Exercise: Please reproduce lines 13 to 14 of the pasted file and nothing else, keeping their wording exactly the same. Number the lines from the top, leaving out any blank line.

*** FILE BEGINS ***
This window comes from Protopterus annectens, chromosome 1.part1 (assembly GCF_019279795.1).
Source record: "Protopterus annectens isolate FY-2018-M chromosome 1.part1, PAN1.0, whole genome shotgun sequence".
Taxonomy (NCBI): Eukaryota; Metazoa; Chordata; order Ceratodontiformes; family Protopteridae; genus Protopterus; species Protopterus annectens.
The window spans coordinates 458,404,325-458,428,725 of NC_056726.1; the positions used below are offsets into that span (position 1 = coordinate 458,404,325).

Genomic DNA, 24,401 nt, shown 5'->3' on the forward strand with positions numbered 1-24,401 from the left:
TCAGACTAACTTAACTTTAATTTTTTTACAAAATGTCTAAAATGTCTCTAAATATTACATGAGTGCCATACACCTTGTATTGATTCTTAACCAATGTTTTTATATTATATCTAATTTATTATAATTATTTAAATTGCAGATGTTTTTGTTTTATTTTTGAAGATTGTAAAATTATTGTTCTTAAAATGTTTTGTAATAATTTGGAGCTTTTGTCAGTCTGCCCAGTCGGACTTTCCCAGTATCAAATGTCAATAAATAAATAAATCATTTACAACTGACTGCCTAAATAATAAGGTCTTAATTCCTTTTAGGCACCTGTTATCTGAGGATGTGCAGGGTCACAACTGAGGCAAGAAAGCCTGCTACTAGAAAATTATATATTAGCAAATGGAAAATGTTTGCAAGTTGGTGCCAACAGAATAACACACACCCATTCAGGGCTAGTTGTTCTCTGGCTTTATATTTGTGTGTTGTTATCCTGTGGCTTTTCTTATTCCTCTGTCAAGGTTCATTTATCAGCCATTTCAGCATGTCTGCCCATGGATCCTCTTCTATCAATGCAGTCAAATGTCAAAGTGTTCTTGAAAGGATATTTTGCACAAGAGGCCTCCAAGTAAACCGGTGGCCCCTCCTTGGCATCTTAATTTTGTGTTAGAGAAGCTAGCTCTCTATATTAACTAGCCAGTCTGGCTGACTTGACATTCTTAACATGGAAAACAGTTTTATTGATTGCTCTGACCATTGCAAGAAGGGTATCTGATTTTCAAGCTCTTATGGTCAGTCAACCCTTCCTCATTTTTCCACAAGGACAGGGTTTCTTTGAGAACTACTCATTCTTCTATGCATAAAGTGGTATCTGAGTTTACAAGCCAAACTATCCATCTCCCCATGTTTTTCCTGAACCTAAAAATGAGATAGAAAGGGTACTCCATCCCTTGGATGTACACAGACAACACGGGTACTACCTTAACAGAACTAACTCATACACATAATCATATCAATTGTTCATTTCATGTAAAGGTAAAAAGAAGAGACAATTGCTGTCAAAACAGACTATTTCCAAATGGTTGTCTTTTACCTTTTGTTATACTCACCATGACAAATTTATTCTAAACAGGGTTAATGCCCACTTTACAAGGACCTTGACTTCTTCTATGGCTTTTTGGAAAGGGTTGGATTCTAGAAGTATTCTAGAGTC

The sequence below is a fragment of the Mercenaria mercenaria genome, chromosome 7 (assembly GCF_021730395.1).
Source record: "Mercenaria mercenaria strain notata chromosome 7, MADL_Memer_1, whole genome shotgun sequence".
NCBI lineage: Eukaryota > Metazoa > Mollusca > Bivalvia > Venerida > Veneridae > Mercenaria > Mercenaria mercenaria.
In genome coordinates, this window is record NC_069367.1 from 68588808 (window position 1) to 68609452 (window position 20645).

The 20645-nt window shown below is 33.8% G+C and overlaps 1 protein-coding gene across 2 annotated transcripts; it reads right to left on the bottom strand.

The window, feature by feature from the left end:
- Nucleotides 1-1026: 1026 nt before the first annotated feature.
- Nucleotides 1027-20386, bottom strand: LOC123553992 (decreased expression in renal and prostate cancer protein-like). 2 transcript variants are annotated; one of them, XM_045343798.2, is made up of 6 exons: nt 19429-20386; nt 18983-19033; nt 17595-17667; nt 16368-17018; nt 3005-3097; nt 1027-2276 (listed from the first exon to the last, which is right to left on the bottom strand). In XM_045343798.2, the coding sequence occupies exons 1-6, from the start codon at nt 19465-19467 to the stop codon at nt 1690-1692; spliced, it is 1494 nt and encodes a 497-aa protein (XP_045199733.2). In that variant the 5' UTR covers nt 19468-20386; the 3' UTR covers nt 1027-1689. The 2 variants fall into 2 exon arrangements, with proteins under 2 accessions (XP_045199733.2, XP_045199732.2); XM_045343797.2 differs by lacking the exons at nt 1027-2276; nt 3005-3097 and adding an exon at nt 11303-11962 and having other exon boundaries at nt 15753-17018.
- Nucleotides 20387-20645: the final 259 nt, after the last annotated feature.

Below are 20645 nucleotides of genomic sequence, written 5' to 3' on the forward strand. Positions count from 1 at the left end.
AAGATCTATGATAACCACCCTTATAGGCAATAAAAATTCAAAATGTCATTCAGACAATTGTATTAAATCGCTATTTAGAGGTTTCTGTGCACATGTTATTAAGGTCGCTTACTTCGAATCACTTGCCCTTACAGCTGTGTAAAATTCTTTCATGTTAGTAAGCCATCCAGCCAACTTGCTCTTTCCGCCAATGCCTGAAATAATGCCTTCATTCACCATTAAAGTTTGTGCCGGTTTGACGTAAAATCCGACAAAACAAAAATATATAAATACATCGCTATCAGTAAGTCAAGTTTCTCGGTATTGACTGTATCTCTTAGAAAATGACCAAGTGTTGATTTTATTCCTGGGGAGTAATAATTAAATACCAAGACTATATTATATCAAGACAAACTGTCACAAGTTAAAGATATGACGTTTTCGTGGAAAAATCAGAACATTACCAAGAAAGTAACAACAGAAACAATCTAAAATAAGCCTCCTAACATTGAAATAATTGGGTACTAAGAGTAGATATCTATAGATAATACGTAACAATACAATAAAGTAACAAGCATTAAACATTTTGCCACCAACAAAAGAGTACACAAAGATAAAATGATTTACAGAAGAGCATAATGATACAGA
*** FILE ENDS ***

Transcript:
- Nucleotides 1-1026: 1026 nt before the first annotated feature.
- Nucleotides 1027-20386, bottom strand: LOC123553992 (decreased expression in renal and prostate cancer protein-like). 2 transcript variants are annotated; one of them, XM_045343798.2, is made up of 6 exons: nt 19429-20386; nt 18983-19033; nt 17595-17667; nt 16368-17018; nt 3005-3097; nt 1027-2276 (listed from the first exon to the last, which is right to left on the bottom strand). In XM_045343798.2, the coding sequence occupies exons 1-6, from the start codon at nt 19465-19467 to the stop codon at nt 1690-1692; spliced, it is 1494 nt and encodes a 497-aa protein (XP_045199733.2). In that variant the 5' UTR covers nt 19468-20386; the 3' UTR covers nt 1027-1689. The 2 variants fall into 2 exon arrangements, with proteins under 2 accessions (XP_045199733.2, XP_045199732.2); XM_045343797.2 differs by lacking the exons at nt 1027-2276; nt 3005-3097 and adding an exon at nt 11303-11962 and having other exon boundaries at nt 15753-17018.